August 21, 2012
GALLIPOLIS — The new Gallia County Dog Warden Paul Simmers updated the Gallia County Board of Commissioners about the Gallia County Animal Shelter during a regular meeting on Thursday and offered his suggestions to improve the operation of the facility located on Shawnee Lane.
“Essentially, what we are trying to do is maintain a specific number of dogs out there so we don’t have what I walked into. We want to keep it in the 30s, or so, and make sure they are out on rescue; and, I don’t mean get them out there and send them to foster, I mean, get them moved out and make sure they are adopted,” Simmers commented. “So far that is working really well.”
During the meeting, Simmers discussed his proposition to institute a quarantine fee, as well as reduce the adoption fee for puppies — ideas that, according to the dog warden, may help to increase revenue at the shelter.
Simmers reported that he would like to institute a $40 fee for those animals that are placed under quarantine, whether it be at the shelter or at the dog owner’s residence.
According to Simmers, dogs are placed under quarantine for a mandatory 10-day period after they have been involved in a bite and must be observed by the dog warden to ensure they are not diseased nor have the tendency to bite once again.
The resources of the shelter are utilized, including food, for those dogs under quarantine that are housed at the shelter. In those situations where owners have a structure to house the dog, preferably a kennel, where they can be held in quarantine, the warden still must travel to the owner’s residence and observe the dog several times over the 10-day period.
Simmers suggested that a fee be instituted to recoup the lost time and other resources used in quarantine cases.
“We really need a fee — one set fee for quarantine — one way or the other for dog bites,” he said. “We’re doing all this work and we’re not getting anything for it.”
Additionally, Simmers suggested that the fee be dropped for the adoption for puppies at the shelter to help improve the adoption rate for the youngest and most-adoptable dogs.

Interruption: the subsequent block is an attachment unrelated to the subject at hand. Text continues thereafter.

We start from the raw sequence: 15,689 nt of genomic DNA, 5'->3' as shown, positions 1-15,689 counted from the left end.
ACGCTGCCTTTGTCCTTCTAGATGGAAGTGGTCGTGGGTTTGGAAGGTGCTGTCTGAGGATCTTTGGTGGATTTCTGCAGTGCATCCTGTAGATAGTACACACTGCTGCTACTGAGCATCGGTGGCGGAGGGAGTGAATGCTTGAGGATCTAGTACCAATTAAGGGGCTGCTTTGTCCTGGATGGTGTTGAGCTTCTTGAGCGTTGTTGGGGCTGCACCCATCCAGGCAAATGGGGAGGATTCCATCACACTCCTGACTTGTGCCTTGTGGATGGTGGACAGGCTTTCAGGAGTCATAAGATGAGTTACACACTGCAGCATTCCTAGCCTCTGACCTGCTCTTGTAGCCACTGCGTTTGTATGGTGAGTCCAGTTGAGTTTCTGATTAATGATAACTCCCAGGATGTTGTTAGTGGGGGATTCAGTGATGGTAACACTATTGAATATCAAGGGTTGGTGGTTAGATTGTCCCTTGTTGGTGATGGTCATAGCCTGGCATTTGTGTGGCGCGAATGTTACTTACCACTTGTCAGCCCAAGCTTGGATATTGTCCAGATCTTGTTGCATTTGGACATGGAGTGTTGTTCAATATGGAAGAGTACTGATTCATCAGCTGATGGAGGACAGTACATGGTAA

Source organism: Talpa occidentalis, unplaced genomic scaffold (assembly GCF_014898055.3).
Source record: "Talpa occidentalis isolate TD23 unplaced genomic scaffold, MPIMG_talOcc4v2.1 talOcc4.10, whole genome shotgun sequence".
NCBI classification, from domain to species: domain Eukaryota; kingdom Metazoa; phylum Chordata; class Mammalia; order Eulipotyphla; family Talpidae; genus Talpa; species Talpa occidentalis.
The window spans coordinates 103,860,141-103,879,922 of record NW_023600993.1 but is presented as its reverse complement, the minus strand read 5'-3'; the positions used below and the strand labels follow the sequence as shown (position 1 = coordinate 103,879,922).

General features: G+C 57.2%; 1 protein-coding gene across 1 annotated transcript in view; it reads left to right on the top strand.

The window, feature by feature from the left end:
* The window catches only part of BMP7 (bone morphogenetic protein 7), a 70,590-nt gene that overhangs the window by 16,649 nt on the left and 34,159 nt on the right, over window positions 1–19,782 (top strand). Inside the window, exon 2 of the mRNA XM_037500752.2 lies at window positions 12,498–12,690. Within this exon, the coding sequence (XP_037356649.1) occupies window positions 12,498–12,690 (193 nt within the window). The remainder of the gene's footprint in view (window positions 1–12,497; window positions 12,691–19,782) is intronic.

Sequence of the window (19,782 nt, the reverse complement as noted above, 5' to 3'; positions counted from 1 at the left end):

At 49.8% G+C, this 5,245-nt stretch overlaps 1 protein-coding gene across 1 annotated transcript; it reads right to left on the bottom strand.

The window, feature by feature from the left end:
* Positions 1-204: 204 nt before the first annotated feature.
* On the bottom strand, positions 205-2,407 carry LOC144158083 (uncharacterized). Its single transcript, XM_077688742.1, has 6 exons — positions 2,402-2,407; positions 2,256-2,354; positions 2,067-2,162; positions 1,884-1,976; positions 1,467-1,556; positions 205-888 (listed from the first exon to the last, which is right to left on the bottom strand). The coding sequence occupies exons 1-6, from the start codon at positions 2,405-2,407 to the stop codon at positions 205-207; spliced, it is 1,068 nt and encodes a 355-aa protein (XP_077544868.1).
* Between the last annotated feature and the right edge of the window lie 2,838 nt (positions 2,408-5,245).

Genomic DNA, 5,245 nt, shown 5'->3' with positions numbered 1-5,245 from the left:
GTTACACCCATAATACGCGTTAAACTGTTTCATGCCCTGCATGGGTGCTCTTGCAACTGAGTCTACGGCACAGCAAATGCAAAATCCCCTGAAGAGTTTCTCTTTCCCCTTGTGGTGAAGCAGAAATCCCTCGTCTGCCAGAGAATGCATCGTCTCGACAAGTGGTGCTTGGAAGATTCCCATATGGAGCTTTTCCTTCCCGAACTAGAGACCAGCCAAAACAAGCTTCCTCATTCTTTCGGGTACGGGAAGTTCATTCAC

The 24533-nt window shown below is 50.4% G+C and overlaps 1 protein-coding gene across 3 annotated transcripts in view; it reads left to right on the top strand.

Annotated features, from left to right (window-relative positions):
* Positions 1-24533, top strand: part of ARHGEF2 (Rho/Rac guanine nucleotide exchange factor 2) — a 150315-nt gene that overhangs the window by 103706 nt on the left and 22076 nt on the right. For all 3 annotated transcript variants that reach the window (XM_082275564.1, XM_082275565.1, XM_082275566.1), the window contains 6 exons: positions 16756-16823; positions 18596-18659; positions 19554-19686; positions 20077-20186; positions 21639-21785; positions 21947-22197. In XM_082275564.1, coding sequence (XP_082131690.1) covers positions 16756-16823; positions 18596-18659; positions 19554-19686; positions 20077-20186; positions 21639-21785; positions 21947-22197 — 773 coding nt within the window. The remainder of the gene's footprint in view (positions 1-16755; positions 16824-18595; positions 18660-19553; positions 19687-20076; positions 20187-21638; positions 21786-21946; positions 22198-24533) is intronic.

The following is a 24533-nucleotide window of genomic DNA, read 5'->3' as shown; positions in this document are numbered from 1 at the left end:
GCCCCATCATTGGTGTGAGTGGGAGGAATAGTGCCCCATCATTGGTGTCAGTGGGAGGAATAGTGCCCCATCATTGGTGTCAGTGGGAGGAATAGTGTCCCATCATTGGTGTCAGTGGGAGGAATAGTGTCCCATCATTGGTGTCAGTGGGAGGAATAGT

According to Simmers, the current fee may be too much for new dog owners who are taking a risk in adopting puppies which are the more susceptible to disease than mature dogs.
“We can move puppies a lot faster at $20 than at $50 — that’s $7 for the license fee, $13 for the dog, because, at that particular point, they are taking a risk with the pup — to make sure they are make it through the Parvo stage,” Simmers said. “If we can do that, that would help immensely, as far as revenue.”
Currently, it costs $50 to adopt dogs at the shelter, including puppies, and an additional $7 for a dog license.
“They are going to pay $57 for a puppy and, a week later, something could happen and the dog is gone and they are just out $57,” Simmers said.”You got to worry about what these pups are going to pick up and what they’ve got. Generally, we are very clean now and everything is taken care of as far as the shelter, but once they are outside that element, you just don’t know.”
The current fee scale for adoption also includes a $40 spay/neuter voucher that is given to the new owners of the dog and, during the discussion, County Commissioner Lois Snyder discussed her concern over how the voucher program would be handed at a lower fee scale for puppies.
“I think for right now, and this is just my personal opinion, we need to continue to give them that $40 voucher and that’s up to them to take that dog in and have it spayed or neutered,” Snyder said.
The commissioners told Simmers that they would take the suggestion for a quarantine fee as well as a lower adoption cost for puppies under advisement.